Outline of a pandemic fight, by and for citizens

With changed public behaviour, officials need to recognise the potential of a decentralised control approach.

Updated - October 14, 2020 01:20 am IST

Published - October 14, 2020 12:02 am IST

There needs to be a paradigm shift in the war against COVID-19 ; a war that has to be and can be fought with success mostly by citizens hereafter. If there is a wider awakening, the novel coronavirus can be handled by citizens. But how is one to raise that level of civic sense is the moot question.

Initially, we never thought that a calamity in Wuhan, China would reach our doorstep. Though the bad news was confirmed as an international emergency since the middle of January, it was only on March 11 that the World Health Organization (WHO) declared it a pandemic. Initially, all nations looked to WHO to be the technical lead, but once there was a reluctance to admit the droplet and aerosol mode of transmission, WHO lost its credibility. Even as doctors and scientists were getting to know the enemy virus, it landed in their midst.

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Gradual change

Using memories and experiences of conquering earlier viral outbreaks such as bird flu, Ebola, the Severe Acute Respiratory Syndrome and the Middle East Respiratory Syndrome, technocrats were using a mix bag of approaches. Gene sequences were shared and testing methods and kits developed and shared. Epidemiology is now better understood, with treatment modalities and experiences in reducing morbidity and mortality getting published. New approaches are being tried. No scientific tool has gone unutilised in the quest for answers. The war is on to save the infected.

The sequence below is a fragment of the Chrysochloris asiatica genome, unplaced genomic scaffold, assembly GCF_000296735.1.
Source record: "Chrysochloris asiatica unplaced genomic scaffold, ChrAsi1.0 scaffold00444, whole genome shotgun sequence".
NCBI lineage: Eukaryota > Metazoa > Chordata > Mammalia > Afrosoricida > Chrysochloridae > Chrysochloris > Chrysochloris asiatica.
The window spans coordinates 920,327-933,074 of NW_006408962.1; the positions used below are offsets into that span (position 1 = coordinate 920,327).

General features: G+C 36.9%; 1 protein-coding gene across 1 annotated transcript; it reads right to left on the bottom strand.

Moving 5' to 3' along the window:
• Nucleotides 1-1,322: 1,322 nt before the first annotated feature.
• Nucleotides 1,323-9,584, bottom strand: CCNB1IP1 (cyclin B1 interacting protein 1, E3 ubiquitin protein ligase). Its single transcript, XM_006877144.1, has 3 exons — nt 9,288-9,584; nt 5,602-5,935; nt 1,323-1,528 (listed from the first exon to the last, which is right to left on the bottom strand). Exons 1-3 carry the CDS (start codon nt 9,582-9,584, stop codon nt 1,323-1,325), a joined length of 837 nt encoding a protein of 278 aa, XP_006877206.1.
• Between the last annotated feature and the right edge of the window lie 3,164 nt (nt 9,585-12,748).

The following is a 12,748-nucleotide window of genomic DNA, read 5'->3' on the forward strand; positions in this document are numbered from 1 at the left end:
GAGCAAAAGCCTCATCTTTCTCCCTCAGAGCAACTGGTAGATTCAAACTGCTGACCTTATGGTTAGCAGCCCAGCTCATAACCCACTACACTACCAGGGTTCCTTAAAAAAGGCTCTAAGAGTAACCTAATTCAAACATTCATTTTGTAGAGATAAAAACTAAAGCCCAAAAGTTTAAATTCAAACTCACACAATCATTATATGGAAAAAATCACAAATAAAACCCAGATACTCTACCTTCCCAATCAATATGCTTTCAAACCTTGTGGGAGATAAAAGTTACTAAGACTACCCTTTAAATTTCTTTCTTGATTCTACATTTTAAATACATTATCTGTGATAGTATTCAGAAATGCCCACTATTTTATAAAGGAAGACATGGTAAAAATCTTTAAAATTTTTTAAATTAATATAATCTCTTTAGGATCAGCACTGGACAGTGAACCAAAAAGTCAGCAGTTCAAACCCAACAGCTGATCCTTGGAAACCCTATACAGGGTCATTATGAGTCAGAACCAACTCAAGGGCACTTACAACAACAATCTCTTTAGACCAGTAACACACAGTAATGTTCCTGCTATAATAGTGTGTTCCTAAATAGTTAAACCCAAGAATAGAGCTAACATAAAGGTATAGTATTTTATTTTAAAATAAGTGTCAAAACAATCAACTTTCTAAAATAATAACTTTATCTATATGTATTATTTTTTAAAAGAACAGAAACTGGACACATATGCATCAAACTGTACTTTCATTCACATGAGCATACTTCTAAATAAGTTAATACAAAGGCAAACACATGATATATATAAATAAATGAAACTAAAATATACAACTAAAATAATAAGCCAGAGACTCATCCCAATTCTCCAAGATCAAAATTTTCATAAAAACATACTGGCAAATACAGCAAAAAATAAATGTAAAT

Myths and misconceptions prevail despite WHO’s campiagn against “infodemics”. But we do have a better understanding of the virus and how it spreads.

Governments have been blamed for lapses such as having delayed stopping international flights, for the dynamics of the lockdowns, for job losses and poor management of migrant workers returning home, for a plummeting economy, for inadequate testing and contact tracing, and for lack of transparency in reporting of cases and deaths.

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Helping governments

In all this, people have learned one big lesson — of the need to look after and take care of themselves. We cannot depend on the government to do everything. We cannot rely on the predictions of technocrats. And, we should be able to interpret the assurances that politicians make. The novel coronavirus is still peaking in India and there is no evidence of the flattening of the epidemic curve in sight promised a few months ago. We need to be objective about debate on testing strategy, the accuracy of reporting deaths, the case load and the recovery rate, and the claims of success in the race for vaccine development. We need to focus on what to do by ourselves.

What matters to all of us is to stay away from the virus as far as possible and prevent it from infecting us. This responsibility lies squarely on us; not on the government. Such a realisation will not only aid us but also the government in the overall fight against COVID-19. The government can then concentrate on strengthening the health system to test and diagnose the infection and take care of those who are infected. The government can concentrate on hospitals and the related infrastructure.